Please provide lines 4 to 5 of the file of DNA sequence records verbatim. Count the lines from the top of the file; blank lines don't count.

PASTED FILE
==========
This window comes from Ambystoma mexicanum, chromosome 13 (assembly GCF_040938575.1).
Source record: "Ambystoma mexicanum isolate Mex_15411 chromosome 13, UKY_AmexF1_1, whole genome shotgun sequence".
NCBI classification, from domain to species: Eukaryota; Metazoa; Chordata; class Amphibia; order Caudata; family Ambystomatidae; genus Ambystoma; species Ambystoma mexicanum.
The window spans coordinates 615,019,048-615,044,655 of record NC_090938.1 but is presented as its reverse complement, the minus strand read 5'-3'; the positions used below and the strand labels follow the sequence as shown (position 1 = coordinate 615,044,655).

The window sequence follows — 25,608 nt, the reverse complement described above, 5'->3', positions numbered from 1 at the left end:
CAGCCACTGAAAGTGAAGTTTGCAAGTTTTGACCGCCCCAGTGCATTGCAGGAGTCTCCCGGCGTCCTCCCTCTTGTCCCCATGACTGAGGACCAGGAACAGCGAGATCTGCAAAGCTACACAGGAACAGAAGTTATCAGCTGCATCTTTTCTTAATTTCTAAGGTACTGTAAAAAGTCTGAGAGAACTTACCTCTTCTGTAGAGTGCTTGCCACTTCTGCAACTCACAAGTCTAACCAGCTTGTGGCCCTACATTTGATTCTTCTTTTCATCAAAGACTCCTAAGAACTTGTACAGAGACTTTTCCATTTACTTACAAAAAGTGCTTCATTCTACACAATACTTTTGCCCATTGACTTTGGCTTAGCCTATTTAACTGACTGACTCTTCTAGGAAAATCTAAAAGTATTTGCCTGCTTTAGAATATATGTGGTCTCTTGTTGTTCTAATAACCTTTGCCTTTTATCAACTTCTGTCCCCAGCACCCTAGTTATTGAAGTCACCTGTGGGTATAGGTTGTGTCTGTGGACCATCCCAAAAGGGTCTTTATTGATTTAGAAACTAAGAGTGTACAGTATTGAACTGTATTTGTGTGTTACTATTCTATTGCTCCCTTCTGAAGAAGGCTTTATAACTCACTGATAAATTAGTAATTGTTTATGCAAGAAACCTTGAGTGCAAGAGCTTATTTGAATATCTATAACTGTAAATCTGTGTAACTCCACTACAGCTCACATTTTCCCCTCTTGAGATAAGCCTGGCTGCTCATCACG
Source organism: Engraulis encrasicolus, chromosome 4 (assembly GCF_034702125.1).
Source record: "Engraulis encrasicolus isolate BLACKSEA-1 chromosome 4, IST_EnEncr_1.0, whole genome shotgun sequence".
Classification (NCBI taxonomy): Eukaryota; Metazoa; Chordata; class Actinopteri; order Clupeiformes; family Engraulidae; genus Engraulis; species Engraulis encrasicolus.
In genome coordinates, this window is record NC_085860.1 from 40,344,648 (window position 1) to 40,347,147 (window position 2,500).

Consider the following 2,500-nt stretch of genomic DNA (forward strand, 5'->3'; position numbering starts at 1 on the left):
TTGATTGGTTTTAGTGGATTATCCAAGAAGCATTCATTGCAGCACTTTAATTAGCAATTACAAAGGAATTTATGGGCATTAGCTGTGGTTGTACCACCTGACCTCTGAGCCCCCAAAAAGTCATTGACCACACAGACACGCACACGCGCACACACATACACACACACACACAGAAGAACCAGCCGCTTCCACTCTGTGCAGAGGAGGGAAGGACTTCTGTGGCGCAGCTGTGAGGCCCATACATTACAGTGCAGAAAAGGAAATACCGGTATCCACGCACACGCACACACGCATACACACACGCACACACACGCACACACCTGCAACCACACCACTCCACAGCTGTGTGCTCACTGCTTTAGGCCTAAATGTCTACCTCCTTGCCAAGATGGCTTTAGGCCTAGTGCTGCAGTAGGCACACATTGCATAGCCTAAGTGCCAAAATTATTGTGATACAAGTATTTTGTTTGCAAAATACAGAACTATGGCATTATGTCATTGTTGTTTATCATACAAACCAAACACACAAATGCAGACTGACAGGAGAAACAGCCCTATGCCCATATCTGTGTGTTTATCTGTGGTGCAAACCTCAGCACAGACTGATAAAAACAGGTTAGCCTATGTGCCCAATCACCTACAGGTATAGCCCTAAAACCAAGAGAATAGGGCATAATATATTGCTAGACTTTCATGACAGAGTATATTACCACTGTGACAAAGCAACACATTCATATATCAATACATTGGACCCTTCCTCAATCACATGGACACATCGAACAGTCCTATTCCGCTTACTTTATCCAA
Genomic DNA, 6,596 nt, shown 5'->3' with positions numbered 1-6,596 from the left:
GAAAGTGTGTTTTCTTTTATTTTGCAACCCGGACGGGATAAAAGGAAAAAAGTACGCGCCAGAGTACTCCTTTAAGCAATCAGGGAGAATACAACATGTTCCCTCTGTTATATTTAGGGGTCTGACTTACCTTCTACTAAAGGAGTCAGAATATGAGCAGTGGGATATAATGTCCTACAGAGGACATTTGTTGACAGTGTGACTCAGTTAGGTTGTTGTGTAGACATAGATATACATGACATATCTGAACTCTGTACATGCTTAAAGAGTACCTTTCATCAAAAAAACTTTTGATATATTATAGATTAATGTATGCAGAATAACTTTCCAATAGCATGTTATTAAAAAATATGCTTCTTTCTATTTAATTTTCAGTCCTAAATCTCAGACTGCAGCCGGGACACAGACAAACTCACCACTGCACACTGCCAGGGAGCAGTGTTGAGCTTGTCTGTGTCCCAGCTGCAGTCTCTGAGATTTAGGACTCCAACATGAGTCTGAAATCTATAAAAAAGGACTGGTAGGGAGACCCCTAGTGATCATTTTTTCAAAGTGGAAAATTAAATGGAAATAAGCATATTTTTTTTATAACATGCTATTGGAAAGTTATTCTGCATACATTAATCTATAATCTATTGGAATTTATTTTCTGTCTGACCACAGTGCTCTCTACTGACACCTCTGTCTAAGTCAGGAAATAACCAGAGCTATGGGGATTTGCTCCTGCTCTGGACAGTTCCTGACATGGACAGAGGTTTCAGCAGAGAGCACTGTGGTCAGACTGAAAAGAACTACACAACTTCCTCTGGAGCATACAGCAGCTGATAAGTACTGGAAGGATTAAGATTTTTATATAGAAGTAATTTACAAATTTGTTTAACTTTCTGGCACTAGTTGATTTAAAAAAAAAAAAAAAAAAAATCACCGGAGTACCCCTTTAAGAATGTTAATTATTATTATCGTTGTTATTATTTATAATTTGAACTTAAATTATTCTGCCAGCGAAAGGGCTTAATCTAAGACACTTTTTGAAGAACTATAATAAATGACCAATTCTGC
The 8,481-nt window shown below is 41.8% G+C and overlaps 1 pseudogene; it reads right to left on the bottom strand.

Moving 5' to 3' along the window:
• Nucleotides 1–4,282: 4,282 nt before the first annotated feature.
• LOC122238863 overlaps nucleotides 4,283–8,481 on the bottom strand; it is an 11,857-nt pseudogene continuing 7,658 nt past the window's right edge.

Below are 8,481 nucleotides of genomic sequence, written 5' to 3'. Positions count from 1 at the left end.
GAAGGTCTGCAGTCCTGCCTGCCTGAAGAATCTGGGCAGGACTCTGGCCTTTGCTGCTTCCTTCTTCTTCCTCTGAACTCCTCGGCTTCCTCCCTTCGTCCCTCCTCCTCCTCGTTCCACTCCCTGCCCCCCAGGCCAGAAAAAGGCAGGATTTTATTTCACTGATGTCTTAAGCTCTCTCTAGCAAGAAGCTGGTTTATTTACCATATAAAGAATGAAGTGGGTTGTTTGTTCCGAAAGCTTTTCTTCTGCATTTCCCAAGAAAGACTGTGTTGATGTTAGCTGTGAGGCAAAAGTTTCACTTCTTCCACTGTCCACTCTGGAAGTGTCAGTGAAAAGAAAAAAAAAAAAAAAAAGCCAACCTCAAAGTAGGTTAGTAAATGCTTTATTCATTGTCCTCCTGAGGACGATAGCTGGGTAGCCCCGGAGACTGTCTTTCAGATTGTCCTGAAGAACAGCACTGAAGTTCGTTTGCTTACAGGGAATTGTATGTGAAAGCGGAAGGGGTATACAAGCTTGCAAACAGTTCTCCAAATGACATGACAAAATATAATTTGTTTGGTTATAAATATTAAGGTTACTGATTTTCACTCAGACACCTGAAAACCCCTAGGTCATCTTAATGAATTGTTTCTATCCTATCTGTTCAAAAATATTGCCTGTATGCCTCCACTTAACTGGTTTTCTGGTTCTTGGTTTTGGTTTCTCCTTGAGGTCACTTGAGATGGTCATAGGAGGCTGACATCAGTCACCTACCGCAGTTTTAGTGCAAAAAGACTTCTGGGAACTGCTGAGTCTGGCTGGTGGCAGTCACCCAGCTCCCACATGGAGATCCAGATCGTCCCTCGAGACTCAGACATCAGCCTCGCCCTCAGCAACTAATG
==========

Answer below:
The window spans coordinates 615,019,048-615,044,655 of record NC_090938.1 but is presented as its reverse complement, the minus strand read 5'-3'; the positions used below and the strand labels follow the sequence as shown (position 1 = coordinate 615,044,655).

The window sequence follows — 25,608 nt, the reverse complement described above, 5'->3', positions numbered from 1 at the left end: